a post without an image

“Being self-employed will always make for a precarious life; these days, it is more uncertain than ever, especially since my tools of choice, written words, are coming to seem like accessories to images.”

This line comes from a thoughtful essay by Pico Iyer called The Joy of Less.  It’s a wonderful essay on living simply, but it was the line above, which is rather tangential to the essay’s theme, that made me catch my breath, like something had appeared from nowhere around a corner.

Are words really coming to seem like accessories to images? The thought saddens and terrifies me, the same way yet another local indie bookstore closure does.

I’m constantly chiding myself, when posting to this blog, for being too long-winded. People want pretty pictures I tell myself. And they want just a little inspiring text to go with them, to take along after they click away. I read several blogs like that, and am often charmed by them. They read like poetry.

But as much as I love and admire and learn from poetry, I’m not a poet. I think of myself as an essayist. And essayists are wordy. They stalk their subjects, like Annie Dillard with her muskrats. They let paragraphs build with rhythm and surprise like Joan Didion. They circle around what’s transitory in life and try to trap it for a moment, like E.B. White.

But I worry, like Iyer, that we’re losing our patience for such carefully crafted writing. Or at least we’re setting it apart as something different, something to read in a book now and then. I worry about how the internet is changing writing. We can say so much to so many so easily. We don’t craft our words–we let them tumble out of us and then we hit publish.

The effect this is having, I fear, is that we’re becoming a society of skimmers. There’s so much blather out there that we don’t have time to linger over words. We tack across paragraphs looking for what matters and move on. And often it’s only the accompanying photograph that stops us and makes us pause. Precisely Iyer’s point.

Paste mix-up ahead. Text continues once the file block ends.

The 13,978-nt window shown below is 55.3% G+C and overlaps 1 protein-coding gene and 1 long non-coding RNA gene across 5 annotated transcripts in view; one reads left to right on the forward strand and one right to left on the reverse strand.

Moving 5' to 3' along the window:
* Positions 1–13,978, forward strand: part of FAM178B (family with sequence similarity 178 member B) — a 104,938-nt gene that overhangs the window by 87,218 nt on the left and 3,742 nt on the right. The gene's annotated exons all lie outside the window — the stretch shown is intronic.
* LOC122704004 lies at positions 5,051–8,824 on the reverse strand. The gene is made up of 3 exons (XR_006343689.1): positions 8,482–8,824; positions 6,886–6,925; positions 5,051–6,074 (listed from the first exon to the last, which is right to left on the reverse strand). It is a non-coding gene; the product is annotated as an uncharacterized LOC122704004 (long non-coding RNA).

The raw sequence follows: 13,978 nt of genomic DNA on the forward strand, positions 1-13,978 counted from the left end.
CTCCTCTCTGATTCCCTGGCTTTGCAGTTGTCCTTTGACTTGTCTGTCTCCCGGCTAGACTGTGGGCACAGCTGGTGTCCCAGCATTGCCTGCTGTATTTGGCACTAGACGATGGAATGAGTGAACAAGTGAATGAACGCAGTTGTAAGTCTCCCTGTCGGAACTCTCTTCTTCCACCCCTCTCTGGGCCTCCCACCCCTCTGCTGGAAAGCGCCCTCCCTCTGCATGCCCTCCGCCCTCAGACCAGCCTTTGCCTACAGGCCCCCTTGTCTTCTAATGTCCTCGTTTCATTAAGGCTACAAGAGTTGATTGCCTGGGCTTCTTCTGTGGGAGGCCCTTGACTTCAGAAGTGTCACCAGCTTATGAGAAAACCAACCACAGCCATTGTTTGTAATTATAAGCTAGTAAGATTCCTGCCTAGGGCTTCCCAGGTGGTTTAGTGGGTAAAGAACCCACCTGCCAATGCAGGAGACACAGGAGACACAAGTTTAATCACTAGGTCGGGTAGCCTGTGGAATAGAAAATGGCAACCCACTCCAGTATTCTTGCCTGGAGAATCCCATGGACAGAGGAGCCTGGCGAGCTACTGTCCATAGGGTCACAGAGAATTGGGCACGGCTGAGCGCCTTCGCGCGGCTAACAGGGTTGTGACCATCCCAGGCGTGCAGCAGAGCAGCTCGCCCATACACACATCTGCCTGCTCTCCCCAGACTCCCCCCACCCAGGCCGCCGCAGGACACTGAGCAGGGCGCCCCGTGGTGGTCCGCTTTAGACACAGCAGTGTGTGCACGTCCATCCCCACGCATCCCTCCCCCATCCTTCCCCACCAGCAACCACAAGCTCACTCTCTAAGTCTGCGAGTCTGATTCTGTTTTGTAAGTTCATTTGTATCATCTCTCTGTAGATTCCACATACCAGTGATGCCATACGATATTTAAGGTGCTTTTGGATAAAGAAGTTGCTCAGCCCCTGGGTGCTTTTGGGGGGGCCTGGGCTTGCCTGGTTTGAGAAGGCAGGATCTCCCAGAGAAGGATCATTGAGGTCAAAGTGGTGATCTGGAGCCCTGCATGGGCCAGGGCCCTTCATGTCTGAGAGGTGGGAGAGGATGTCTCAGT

And I’m like anyone else: I click on my blog list and I skim and I tack. I envy the blogs with pretty photos and pithy posts–and large readerships. And I kick myself for being wordy here and wish I wouldn’t care so much when the horizontal line on my blog stat graph looks more like foothills than Alps.

But then I look at the tagline at the top of my blog and I remember why I started writing here: where a mother tries to cultivate creativity and a sense of wonder in her kids–and does a whole lot of wondering herself in the process. A whole lot of wondering. That’s what I’d always planned. And wondering isn’t pithy and pretty: it’s a path with many forks and turns and a final destination not immediately visible. The hope, I suppose, is that I’ll find a few readers with the patience to wander that path with me. And those readers will talk with me as we wander, and make the trip entirely worth it.

So if you’re amongst the handful of readers who have made it down to the bottom of this post, I thank you humbly. If something stopped you from skimming and you went back and read paragraphs word-by-word, I wish I could give you a hug. There may not be many of you, but I’m deeply grateful for my little handful. And grateful that there are people in this world who think of words as more than mere accessories, more than dangly earrings or platform shoes for images.

P.S. I realize that the title of this post isn’t entirely accurate. This isn’t an image-less post, it’s a photo-less post. There are a few images here, but they’re rendered in grey font, and require the reader’s attention to animate them. If you saw them dear reader, once again, thank you.

18 comments… add one
  • Emily Jun 24, 2009 @ 9:59

    I love your words. Your point is so true so true. I wish wish wish I had more hours in the day, less overhead breathing down my neck. I miss writing. I actually resent professional blogging b/c it takes so much time and if I don’t do it my public persona of my job suffers. I wish I had more time to put into my daughter’s baby book, visit with friends, read and write.

    I miss writing. I miss longhand. But I try to embrace new things. I try to remember that what is new and frustratingly cutting edge now will be long gone the way of the dinosaur before even the time my daughter is an adult with thoughts of her own to publish. I hope she wants to keep a longhand journal. I hope I don’t push too hard for her to love writing.

    I wish as a society we valued writers more. But that would be meaning we value our teachers more. And that might be too much to ask of a reality-tv-watching, capitalist society that can’t see past the present.